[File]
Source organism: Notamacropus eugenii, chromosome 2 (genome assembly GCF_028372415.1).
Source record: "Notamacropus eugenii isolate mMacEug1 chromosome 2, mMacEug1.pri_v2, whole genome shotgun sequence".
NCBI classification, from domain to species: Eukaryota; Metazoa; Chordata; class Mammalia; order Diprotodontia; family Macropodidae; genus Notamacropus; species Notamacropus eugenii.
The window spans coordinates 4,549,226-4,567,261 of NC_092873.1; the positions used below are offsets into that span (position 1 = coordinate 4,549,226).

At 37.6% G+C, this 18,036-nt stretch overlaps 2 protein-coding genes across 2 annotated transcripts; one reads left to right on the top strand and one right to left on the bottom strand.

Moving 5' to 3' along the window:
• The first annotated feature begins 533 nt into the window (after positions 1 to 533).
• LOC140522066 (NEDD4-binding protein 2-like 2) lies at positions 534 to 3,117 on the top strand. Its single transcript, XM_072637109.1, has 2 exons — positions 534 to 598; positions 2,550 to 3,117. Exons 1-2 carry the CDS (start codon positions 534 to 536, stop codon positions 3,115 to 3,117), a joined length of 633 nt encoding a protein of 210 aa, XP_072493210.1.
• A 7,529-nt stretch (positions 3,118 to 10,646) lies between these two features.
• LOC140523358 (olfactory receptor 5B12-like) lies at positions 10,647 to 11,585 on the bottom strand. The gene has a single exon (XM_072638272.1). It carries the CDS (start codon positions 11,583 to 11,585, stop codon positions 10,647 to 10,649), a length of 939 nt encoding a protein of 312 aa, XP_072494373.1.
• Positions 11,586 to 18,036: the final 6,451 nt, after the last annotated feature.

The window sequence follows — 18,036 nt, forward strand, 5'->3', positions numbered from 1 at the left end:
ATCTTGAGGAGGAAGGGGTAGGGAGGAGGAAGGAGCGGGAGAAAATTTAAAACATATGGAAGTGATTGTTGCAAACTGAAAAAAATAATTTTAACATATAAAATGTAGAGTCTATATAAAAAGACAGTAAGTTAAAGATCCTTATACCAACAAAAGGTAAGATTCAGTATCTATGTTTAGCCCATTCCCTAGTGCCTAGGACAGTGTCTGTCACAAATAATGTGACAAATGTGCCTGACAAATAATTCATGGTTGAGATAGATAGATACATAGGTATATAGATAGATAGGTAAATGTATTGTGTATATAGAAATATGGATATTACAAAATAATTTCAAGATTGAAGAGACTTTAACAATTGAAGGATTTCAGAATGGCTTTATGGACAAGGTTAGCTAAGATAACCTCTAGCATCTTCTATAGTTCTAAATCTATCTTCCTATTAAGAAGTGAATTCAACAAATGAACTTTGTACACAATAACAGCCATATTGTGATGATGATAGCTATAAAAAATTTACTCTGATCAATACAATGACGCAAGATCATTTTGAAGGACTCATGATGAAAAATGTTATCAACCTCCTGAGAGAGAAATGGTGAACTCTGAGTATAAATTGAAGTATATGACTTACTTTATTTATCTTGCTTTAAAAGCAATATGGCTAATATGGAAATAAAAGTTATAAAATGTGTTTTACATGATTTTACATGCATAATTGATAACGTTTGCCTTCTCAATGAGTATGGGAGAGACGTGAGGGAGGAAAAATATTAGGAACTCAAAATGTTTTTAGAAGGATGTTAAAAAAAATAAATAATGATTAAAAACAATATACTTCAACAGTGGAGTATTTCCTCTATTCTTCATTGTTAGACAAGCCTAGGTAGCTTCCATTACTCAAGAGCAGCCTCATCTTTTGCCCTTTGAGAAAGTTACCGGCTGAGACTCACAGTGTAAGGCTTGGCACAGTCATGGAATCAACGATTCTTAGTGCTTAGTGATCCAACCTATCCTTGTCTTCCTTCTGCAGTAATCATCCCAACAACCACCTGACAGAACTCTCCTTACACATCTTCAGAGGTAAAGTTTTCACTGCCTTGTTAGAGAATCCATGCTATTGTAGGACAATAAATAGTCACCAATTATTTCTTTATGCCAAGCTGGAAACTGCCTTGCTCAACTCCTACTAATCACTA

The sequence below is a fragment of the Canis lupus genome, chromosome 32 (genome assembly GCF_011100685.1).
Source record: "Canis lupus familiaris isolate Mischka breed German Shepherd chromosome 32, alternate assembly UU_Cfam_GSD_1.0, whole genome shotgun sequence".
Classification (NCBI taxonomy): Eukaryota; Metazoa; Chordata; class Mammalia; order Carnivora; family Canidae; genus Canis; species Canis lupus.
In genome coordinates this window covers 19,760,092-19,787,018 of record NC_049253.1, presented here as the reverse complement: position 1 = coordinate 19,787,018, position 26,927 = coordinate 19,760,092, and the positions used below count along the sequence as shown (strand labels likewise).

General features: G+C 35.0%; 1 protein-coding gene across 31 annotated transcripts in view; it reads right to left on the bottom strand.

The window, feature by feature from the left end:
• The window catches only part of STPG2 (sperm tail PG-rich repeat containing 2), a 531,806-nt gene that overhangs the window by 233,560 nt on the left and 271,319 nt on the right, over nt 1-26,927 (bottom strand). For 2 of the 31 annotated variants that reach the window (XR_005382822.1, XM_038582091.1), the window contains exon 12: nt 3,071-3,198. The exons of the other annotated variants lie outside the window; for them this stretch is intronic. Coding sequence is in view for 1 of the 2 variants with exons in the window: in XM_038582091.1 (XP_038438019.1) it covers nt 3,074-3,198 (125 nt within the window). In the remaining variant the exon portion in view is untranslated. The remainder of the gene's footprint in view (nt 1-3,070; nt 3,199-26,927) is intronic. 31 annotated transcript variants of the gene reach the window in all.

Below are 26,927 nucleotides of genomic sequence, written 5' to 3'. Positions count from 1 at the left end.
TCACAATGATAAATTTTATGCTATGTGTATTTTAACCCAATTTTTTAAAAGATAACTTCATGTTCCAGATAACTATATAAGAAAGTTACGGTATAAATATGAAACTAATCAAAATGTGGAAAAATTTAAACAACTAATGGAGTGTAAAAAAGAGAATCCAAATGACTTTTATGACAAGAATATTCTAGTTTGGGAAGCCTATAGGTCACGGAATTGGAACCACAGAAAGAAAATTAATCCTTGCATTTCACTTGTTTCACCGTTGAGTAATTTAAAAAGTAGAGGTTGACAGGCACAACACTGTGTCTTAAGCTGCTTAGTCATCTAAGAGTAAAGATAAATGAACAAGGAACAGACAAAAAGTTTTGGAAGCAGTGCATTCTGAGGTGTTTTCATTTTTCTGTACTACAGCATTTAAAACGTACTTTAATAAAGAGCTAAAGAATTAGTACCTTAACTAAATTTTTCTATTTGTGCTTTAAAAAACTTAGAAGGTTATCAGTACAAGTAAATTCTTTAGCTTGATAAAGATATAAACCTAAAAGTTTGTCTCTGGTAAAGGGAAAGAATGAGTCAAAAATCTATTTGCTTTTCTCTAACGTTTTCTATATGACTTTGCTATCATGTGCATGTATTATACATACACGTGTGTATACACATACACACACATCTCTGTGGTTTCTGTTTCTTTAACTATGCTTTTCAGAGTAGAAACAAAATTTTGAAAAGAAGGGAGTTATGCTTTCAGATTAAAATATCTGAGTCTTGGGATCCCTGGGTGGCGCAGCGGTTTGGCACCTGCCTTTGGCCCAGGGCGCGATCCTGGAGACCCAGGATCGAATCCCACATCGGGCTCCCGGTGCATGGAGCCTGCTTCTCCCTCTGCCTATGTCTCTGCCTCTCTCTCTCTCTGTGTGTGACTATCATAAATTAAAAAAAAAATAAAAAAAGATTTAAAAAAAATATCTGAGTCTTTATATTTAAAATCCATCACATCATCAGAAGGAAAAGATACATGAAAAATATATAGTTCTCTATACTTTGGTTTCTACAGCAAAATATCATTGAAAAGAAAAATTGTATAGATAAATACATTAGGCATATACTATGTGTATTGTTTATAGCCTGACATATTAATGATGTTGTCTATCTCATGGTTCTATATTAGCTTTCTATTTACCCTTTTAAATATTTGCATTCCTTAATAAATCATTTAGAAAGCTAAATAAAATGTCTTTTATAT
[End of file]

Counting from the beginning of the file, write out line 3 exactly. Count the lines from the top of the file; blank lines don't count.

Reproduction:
NCBI classification, from domain to species: Eukaryota; Metazoa; Chordata; class Mammalia; order Diprotodontia; family Macropodidae; genus Notamacropus; species Notamacropus eugenii.